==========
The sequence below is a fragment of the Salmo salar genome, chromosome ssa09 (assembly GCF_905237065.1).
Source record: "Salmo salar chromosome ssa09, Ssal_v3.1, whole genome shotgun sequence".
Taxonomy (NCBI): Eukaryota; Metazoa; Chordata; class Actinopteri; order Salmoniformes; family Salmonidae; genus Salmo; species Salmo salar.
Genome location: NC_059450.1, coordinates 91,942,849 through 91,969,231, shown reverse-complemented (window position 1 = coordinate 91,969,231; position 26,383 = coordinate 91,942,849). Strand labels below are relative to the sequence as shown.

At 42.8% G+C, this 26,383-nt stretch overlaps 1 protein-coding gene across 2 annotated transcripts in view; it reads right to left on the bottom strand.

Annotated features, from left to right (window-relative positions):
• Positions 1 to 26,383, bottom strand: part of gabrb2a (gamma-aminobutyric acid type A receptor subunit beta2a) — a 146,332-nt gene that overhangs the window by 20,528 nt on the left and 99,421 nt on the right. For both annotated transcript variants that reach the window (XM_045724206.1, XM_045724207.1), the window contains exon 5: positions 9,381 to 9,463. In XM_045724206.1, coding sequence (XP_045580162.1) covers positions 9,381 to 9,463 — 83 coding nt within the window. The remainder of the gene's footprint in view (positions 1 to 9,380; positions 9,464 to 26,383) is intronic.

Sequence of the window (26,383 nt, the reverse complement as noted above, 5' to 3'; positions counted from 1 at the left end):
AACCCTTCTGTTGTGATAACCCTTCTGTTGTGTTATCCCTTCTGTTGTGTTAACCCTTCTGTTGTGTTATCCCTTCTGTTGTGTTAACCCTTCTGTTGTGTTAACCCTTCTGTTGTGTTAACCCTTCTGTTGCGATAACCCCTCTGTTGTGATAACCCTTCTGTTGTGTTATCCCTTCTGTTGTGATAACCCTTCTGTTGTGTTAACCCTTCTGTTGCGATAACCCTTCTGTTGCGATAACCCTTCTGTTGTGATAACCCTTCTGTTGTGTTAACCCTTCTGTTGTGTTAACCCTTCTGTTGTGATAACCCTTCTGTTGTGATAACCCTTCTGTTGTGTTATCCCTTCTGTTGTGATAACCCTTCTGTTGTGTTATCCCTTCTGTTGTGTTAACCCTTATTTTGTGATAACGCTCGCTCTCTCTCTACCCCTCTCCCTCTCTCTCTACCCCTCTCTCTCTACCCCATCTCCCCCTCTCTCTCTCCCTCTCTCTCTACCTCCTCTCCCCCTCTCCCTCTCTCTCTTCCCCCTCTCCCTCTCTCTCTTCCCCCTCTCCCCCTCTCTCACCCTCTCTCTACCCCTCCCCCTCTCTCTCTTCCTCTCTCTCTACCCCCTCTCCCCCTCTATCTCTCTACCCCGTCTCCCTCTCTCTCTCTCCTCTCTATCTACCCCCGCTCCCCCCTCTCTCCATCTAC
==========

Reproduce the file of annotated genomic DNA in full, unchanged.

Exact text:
The sequence below is a fragment of the Salmo salar genome, chromosome ssa09 (assembly GCF_905237065.1).
Source record: "Salmo salar chromosome ssa09, Ssal_v3.1, whole genome shotgun sequence".
Taxonomy (NCBI): Eukaryota; Metazoa; Chordata; class Actinopteri; order Salmoniformes; family Salmonidae; genus Salmo; species Salmo salar.
Genome location: NC_059450.1, coordinates 91,942,849 through 91,969,231, shown reverse-complemented (window position 1 = coordinate 91,969,231; position 26,383 = coordinate 91,942,849). Strand labels below are relative to the sequence as shown.

At 42.8% G+C, this 26,383-nt stretch overlaps 1 protein-coding gene across 2 annotated transcripts in view; it reads right to left on the bottom strand.

Annotated features, from left to right (window-relative positions):
• Positions 1 to 26,383, bottom strand: part of gabrb2a (gamma-aminobutyric acid type A receptor subunit beta2a) — a 146,332-nt gene that overhangs the window by 20,528 nt on the left and 99,421 nt on the right. For both annotated transcript variants that reach the window (XM_045724206.1, XM_045724207.1), the window contains exon 5: positions 9,381 to 9,463. In XM_045724206.1, coding sequence (XP_045580162.1) covers positions 9,381 to 9,463 — 83 coding nt within the window. The remainder of the gene's footprint in view (positions 1 to 9,380; positions 9,464 to 26,383) is intronic.

Sequence of the window (26,383 nt, the reverse complement as noted above, 5' to 3'; positions counted from 1 at the left end):
AACCCTTCTGTTGTGATAACCCTTCTGTTGTGTTATCCCTTCTGTTGTGTTAACCCTTCTGTTGTGTTATCCCTTCTGTTGTGTTAACCCTTCTGTTGTGTTAACCCTTCTGTTGTGTTAACCCTTCTGTTGCGATAACCCCTCTGTTGTGATAACCCTTCTGTTGTGTTATCCCTTCTGTTGTGATAACCCTTCTGTTGTGTTAACCCTTCTGTTGCGATAACCCTTCTGTTGCGATAACCCTTCTGTTGTGATAACCCTTCTGTTGTGTTAACCCTTCTGTTGTGTTAACCCTTCTGTTGTGATAACCCTTCTGTTGTGATAACCCTTCTGTTGTGTTATCCCTTCTGTTGTGATAACCCTTCTGTTGTGTTATCCCTTCTGTTGTGTTAACCCTTATTTTGTGATAACGCTCGCTCTCTCTCTACCCCTCTCCCTCTCTCTCTACCCCTCTCTCTCTACCCCATCTCCCCCTCTCTCTCTCCCTCTCTCTCTACCTCCTCTCCCCCTCTCCCTCTCTCTCTTCCCCCTCTCCCTCTCTCTCTTCCCCCTCTCCCCCTCTCTCACCCTCTCTCTACCCCTCCCCCTCTCTCTCTTCCTCTCTCTCTACCCCCTCTCCCCCTCTATCTCTCTACCCCGTCTCCCTCTCTCTCTCTCCTCTCTATCTACCCCCGCTCCCCCCTCTCTCCATCTAC